Excel Spreadsheet: OkunsLaw
Relative to previous recoveries, our recovery has seen decelerating unemployment without a corresponding acceleration in GDP. At each level of quarterly unemployment decrease, there is a lower than average quarterly increase in GDP.
Excel spreadsheet available for download:
Here, .2+.2<1. So, the production surface exhibits decreasing returns to scale. Consequently, the lines between the colored areas are not equally spaced. Instead, the get farther and farther apart with increasing levels of outputs.
…this effect is more pronounced when looking at the surface from above in order to view the isoquants.
In this production function, .2+.9>1. So, the surface exhibits increasing returns to scale.
Isoquants reflect decreasing returns to scale.
I used excel to construct a visualization of the Cobb-Douglas production function (explicitly presented in the graph titles).
The production function expresses the output of any given firm as a function of two inputs (labor and capital) and parameters (alpha and beta). When the sum of alpha and beta equals 1, it can be shown that they represent labor’s and capital’s share of output, respectively .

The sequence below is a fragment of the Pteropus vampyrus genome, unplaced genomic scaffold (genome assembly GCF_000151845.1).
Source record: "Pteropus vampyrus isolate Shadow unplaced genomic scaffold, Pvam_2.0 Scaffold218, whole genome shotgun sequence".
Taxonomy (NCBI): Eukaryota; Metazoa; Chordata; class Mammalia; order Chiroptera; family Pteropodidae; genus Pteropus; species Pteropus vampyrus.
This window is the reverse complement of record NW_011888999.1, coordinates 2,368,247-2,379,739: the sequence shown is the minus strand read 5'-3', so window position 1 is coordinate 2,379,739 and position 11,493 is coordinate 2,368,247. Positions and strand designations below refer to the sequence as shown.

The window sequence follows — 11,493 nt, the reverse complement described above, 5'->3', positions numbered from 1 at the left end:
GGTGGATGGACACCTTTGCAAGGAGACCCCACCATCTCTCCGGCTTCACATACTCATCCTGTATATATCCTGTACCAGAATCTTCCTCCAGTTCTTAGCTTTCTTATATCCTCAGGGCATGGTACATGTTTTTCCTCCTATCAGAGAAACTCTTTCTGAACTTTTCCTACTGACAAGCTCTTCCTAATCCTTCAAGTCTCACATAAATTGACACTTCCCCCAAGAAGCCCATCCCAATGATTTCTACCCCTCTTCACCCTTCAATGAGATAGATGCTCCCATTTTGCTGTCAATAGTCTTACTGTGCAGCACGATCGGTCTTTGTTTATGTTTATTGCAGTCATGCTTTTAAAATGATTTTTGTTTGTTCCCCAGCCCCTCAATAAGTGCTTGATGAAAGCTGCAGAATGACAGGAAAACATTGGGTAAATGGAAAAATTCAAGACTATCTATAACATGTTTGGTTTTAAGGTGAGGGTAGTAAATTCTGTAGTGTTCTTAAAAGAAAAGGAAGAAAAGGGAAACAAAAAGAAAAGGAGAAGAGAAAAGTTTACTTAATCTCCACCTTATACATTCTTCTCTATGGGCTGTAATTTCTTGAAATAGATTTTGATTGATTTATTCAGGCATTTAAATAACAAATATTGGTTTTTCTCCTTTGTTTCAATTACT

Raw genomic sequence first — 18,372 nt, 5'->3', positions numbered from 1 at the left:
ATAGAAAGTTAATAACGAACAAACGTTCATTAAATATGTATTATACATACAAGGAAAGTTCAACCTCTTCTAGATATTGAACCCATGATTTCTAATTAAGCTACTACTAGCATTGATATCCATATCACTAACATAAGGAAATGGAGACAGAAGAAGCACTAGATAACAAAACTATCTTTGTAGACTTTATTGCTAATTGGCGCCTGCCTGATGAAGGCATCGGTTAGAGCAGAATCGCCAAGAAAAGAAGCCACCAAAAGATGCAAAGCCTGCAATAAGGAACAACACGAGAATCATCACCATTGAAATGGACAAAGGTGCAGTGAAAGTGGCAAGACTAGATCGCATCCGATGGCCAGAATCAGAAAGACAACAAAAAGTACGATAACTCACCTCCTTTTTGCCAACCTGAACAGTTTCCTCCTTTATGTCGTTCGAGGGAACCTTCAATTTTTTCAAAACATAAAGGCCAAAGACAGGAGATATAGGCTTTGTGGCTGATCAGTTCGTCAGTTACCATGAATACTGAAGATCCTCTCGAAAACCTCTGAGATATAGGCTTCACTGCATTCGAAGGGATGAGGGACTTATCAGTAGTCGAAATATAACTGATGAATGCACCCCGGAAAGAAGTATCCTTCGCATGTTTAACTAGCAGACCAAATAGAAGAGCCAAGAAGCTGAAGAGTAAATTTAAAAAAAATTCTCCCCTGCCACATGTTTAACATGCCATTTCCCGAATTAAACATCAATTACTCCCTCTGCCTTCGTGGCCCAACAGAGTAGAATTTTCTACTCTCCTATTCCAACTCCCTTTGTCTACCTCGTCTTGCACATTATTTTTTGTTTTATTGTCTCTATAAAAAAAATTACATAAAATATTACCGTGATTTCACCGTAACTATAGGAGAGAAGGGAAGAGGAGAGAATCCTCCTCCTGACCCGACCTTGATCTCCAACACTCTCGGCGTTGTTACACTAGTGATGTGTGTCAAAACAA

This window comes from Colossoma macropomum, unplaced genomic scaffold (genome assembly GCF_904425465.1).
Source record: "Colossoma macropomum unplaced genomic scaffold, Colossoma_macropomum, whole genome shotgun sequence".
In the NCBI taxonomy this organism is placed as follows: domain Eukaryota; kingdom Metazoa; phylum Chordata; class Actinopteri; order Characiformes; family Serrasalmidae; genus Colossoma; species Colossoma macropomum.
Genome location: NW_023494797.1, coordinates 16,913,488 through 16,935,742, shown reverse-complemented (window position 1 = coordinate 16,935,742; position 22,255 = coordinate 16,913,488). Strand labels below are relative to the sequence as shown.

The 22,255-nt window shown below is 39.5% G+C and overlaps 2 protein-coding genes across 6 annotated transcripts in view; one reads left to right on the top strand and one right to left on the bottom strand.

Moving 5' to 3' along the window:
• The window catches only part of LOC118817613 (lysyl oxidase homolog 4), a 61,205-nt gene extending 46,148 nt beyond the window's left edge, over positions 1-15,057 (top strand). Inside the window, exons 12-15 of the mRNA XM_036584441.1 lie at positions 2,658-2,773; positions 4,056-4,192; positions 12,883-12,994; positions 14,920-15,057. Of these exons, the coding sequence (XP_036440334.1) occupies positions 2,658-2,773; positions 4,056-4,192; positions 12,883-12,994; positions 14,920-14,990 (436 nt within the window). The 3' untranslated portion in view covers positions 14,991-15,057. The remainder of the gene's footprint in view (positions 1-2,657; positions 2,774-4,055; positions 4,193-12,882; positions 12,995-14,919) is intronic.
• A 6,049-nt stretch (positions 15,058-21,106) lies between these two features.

This condition also means that the firm is operating with constant returns to scale. When a firm expands its inputs by a certain percent, output increases by the same amount.
We can plot each amount of labor, capital, and output in x-y-z space if we specify alpha and beta.
We do this for labor and capital ranging from 1 to 100 and alpha=beta=.5.The result is the Cobb-Douglas production surface with capital and labor each comprising 50% of the input.
Notice that the lines that separate the differently colored areas are equally spaced. This is a property of increasing returns to scale.
When labor and capital expand, the level of utility rises proportionately at a constant rate.
It is also useful to view the surface from above.
Those L-shaped curves are called isoquants or rectangular hyperbolas. They represent the different combinations of labor and capital that produce the same (“iso”) quantity of output (“quant”). For example, L=4 and K=4, L=16 and K=1, and L=1 and K=16 all produce O=4 level of output. The L-shaped curve simply connects these points for Q=4. As the curves move northwest, they plot the combinations for higher values of output.
A particular firm’s efficient combination depends on the price of its inputs, but that’s for another day.